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Editorial Reviews

Hard-boiled with a heart of gold — what more do you want in a private eye? But Jackson Brodie, in Kate Atkinson’s Started Early, Took My Dog, is no stereotypical gumshoe. For one thing, the Yorkshireman reads Emily Dickinson, quoted in the novel’s title. A recurrent character in previous Atkinson novels, Brodie here shares a plot with the equally compelling Tracy Waterhouse, a retired Police Superintendent turned mall cop.
Atkinson’s wonderfully woven tale features more complex and credible characters than are often found in the murder mystery genre. And narrator Graeme Malcolm realizes them with pitch-perfect, understated brio befitting the grief, longing, jadedness, and cautious joy they variously express. While the characters all possess been-around-the block, self-mocking voices, Malcolm, while making each personality distinct, conveys the raw and secret sorrow that’s within them all — underneath the cynicism.
Early in the story, Tracy acts on a radical impulse. Middle-aged and single, she takes a child — actually purchases one — from a criminal and abusive mother. Handing the mother a wad of cash intended for home renovations in exchange for a bedraggled 4-year-old girl, Tracy begins a fugitive life, instantly, unsentimentally mothering on the fly. She’s pursued, but not, as she assumes, for kidnapping, but because years earlier she investigated the murder of a prostitute — before superiors took the case from her. That case featured the first of the novel’s many ‘lost children’: the prostitute’s son.
This same crime draws Brodie’s interest on behalf of a client seeking her biological mother. Forever haunted by the murder of his sister when he was a child, Brodie is aware of his penchant for lost girls and the women they have become, both professionally and in his failed marriages.
Meanwhile, there is a third central character, the elderly, increasingly senile actress, Tilly Squires, playing her last role on a TV soap and still mourning the baby she aborted decades ago, while under the spell of a rival actress ‘friend’. Malcolm movingly and without melodrama takes us afloat her streams of consciousness and stumblings for elusive words and wallets.
Atkinson’s plot threads back and forth between the 1970s and the present; Malcolm agilely indicates time changes with the subtlest of pauses and inflections. Shepherding us through the unraveling of the mystery, he lets us experience the palpable sense Atkinson conveys of the profound, unremitting consequences born of an abandoned or neglected child. But in the end, we also feel, as Dickinson notes, that hope can be “heard it in the chillest land, and on the strangest sea”. —Elly Schull Meeks
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Publisher's Summary

Waterhouse leads a quiet, ordered life as a retired police detective - a life that takes a surprising turn when she encounters Kelly Cross, a habitual offender, dragging a young child through town. Both appear miserable and better off without each other - or so decides Tracy, in a snap decision that surprises herself as much as Kelly.
Suddenly burdened with a small child, Tracy soon learns her parental inexperience is actually the least of her problems, as much larger ones loom for her and her young charge.
Meanwhile, Jackson Brodie, the beloved detective of novels such as Case Histories, is embarking on a different sort of rescue - that of an abused dog. Dog in tow, Jackson is about to learn, along with Tracy, that no good deed goes unpunished.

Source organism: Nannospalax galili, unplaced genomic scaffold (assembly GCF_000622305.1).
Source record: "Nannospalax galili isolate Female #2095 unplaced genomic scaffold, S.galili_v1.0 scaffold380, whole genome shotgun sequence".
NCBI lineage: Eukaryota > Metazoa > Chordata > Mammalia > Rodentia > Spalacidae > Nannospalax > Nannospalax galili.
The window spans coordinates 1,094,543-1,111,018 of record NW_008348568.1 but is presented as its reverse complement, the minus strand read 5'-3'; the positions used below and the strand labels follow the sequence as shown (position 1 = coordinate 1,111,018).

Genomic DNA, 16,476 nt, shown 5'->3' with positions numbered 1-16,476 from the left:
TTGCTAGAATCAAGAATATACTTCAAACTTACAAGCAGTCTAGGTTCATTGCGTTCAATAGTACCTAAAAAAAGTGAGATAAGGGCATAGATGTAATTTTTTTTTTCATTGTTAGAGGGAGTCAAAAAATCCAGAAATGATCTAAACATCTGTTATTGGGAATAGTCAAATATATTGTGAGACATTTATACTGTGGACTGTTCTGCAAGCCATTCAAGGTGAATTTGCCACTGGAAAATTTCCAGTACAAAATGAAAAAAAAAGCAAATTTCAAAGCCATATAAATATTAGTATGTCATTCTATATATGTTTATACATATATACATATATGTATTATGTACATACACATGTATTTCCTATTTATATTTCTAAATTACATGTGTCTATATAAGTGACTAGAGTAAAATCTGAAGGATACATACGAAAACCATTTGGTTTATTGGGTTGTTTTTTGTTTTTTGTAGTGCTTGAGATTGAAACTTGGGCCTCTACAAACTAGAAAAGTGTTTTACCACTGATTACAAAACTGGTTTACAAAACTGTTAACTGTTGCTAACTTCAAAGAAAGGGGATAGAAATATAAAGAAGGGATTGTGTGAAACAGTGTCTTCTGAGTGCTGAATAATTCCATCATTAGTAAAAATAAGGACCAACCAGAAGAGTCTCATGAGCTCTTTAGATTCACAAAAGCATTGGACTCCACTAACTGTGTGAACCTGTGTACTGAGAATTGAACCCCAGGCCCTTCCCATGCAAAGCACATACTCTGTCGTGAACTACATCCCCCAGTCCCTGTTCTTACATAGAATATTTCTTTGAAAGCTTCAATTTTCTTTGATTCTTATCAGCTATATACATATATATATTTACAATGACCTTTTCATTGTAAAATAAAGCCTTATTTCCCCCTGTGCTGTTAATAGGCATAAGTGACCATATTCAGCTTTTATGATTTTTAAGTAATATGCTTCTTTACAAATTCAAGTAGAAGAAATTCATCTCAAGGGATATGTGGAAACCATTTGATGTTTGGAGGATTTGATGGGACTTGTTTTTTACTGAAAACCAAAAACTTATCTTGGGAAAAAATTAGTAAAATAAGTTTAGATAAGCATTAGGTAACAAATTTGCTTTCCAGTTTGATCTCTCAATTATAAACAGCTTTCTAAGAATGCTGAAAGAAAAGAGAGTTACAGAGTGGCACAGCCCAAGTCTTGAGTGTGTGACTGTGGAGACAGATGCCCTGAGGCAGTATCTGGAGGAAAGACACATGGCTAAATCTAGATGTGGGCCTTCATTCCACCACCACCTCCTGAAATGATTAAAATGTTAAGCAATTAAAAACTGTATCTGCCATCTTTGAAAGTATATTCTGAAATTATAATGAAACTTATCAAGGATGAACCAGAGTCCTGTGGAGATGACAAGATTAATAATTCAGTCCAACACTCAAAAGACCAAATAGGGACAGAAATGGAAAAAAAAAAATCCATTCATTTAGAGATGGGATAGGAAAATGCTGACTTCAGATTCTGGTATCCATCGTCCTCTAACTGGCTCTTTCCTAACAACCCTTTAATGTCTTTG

©2010 Kate Atkinson (P)2011 Hachette Audio
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Customer Reviews

Most Helpful
5 out of 5 stars
By Patricia on 08-28-11


Kate Atkinson does a great job of combining the foibles of human behavior, irony, humor, all wrapped up in a mystery....couldn't be a better package. And the narrator, Mr. Malcolm does s superb job telling the story with a wry humor evident in his voice. A great pleasure, and I don't say that too often!

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9 of 9 people found this review helpful

5 out of 5 stars
By Sara on 12-18-15

A Bittersweet Beauty

Well this is the sort of book that will keep you up listening way too late at night and most likely making sure you have pockets to hold the player as you go about your day. I listened almost nonstop. I have loved each book in this four book series. Maybe this last installment being my favorite. Just know that each book fits together perfectly, building upon the last and snapping together--each as a piece in a large jigsaw puzzle.

Much of this story takes place in Yorkshire. It was an added treat for me as I have rented the National Trust house for a week years ago at Fountains Abbey where some of the action takes place. To me, Atkinson captured that location beautifully, it was like being there again.

Be aware that Atkinson tackles difficult topics in this book--which becomes a time bending look at people at risk in society and those meant to help. Police, private investigators,social service, actresses, children and dogs all play vital roles.

This is the last book in the series (so far) and I know Atkinson has been interviewed about the possibility of a fifth book and she has said no. While I would love to hear more from Jackson Brodie and hope she continues, I can understand. If I view the series as a whole--seeing the puzzle picture as I stand back--I think I can fill in the missing bits. It all makes sense.

I am so glad I stumbled on Atkinson and her writing. She is a gem. This is a series not to be missed if you love complex literate mysteries with depth. Fantastic.

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32 of 35 people found this review helpful

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